Winter break can be a hungry time for children who rely on free and reduced-price school lunches.

That’s why three Twin Cities nonprofits have joined forces to give away 7,500 meal bags that families can pick up at YMCA branches.

“We are opening our doors to anyone in the community who wants to stop by for a bag of food — no questions asked,” said Greg Waibel, chief operating officer of The YMCA of the Greater Twin Cities.

The Sheridan Story, a Roseville nonprofit that works with schools to distribute take-home meals to needy kids, put together the nutritious bags. The YMCA has agreed to distribute them at its more than two dozen locations, and the John W. Mooty Foundation paid for the food and suggested the collaboration.

The YMCA and The Sheridan Story “have people with big hearts,” said Bruce Mooty, YMCA board chairman and Mooty Foundation trustee. “And they work hard to be good stewards of the money they receive.”

Mooty said he and his brothers, who oversee the foundation started by their father, wanted to help families struggling during the holidays.

“The holidays are a wonderful time to get together and celebrate each other,” he said. “I can’t imagine how difficult it would be for families who don’t have the opportunity to gather around a meal at this time.”

The bags each contain ingredients and a recipe to make four servings of creamy chicken and green pasta and a side dish of pears. The meals are available until Jan. 6 or until the supply runs out.

The YMCA, long known for its fitness focus and youth development programs, has turned its attention to food in recent years with new nutrition standards for the more than 800,000 meals and snacks they serve each year and new healthy living kitchens at some of its branches. This Christmastime collaboration is part of that effort.

“The YMCA is committed to working with community partners to address the more than 200,000 children in Minnesota who live with food insecurity by providing education, access and support,” said YMCA president and CEO Glen Gunderson, in a statement.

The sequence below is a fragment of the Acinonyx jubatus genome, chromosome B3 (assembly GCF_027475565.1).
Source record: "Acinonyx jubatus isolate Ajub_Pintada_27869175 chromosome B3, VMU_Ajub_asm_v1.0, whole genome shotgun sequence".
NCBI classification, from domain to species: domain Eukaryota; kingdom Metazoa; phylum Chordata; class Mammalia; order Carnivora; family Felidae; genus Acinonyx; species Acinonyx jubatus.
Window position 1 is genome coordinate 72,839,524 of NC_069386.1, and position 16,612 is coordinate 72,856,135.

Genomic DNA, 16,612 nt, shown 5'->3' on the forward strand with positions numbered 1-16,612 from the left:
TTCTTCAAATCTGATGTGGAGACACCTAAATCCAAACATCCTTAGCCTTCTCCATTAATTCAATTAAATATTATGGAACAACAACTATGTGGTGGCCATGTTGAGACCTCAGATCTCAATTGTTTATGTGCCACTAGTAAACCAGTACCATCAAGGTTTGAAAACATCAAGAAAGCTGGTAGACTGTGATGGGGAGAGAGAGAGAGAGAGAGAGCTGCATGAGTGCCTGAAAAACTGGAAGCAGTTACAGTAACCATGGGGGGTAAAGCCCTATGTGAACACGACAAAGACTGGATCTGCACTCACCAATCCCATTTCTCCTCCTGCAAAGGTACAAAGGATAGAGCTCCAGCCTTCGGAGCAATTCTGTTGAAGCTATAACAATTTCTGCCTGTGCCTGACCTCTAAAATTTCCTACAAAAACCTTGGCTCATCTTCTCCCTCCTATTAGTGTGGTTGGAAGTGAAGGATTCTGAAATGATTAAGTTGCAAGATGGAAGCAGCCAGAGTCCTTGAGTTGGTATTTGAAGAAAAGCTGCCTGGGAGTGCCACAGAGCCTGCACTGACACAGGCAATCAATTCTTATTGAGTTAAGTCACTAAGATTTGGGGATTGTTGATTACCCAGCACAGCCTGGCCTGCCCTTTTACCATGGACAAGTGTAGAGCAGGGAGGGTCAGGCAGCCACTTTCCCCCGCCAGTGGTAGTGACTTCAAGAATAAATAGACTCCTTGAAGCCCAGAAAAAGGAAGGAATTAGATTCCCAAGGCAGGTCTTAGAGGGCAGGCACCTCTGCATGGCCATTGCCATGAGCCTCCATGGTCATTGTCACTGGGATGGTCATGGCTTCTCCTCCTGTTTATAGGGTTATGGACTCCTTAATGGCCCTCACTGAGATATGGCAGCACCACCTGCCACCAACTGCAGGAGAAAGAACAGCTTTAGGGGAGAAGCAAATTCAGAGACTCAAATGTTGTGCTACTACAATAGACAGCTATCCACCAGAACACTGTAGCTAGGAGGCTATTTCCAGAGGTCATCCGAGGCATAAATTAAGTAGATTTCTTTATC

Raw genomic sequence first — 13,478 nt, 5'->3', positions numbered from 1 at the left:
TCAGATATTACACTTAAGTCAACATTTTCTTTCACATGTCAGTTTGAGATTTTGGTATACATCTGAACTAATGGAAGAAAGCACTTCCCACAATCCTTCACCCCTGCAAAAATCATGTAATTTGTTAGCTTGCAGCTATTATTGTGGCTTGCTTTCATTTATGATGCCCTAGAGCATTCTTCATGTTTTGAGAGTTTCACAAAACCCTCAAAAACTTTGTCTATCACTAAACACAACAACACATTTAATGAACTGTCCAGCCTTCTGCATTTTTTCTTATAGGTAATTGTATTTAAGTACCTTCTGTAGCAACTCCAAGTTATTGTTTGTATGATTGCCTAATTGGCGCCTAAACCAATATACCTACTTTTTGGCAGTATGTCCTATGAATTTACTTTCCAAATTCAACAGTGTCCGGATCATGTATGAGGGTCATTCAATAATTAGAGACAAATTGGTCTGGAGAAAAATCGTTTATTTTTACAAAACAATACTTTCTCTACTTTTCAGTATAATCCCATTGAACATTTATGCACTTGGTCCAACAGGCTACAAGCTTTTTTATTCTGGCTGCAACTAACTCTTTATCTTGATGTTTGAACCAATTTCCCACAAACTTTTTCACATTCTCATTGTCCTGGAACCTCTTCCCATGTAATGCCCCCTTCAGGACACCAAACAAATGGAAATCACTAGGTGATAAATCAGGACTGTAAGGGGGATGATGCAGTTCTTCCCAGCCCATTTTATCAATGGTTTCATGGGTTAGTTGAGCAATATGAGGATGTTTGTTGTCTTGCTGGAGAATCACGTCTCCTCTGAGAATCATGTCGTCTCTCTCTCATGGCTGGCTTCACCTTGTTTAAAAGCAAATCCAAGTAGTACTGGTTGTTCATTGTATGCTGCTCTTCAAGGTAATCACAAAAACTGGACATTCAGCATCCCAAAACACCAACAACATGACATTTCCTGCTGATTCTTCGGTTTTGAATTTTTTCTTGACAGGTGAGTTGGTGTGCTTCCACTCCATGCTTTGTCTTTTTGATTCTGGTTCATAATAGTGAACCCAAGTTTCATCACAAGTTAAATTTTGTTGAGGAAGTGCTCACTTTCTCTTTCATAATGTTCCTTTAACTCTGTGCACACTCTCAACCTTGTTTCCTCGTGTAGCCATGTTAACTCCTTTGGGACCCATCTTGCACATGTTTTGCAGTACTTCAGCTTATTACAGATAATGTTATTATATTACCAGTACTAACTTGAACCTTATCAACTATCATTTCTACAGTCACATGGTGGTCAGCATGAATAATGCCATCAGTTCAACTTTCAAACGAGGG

Rob Williams, The Sheridan Story’s executive director, said he jumped at the opportunity to work with the Y in their shared mission of supporting kids and families.

“Many children don’t look forward to winter break because they don’t have enough food at home,” Williams said.

The Sheridan Story was started in 2010 by Mill City Church, which meets at Sheridan Elementary in northeast Minneapolis, and its partner Woodridge Church in Long Lake.

School staff noticed children taking extra food during Friday lunch and stashing it in their backpacks for the weekend. So they turned to Mill City Church members for help. What started with sending home weekend food bags for 27 kindergartners has grown to helping 6,100 schoolchildren at about 200 schools.

Williams, who used to worked in logistics for a Fortune 500 company, said he’s taken that skill set and transferred it to his charity work. He called The Sheridan Story a “logistics nonprofit.”

“There is plenty of food, but it’s not in the hands and homes of all the kids and families that need it,” Williams said. “The trick over the holiday breaks is: Where do you find the kids?”

That’s where the partnership with the Y comes in, because so many families have connections to the organization.

The Sheridan Story is funded by financial donations and receives no government money. It buys most of the food it distributes, including ingredients for the holiday meal bags. Williams said that ensures good quality and allows families to retain a sense of dignity.

“We don’t want families to feel like they are getting the leftovers,” he said.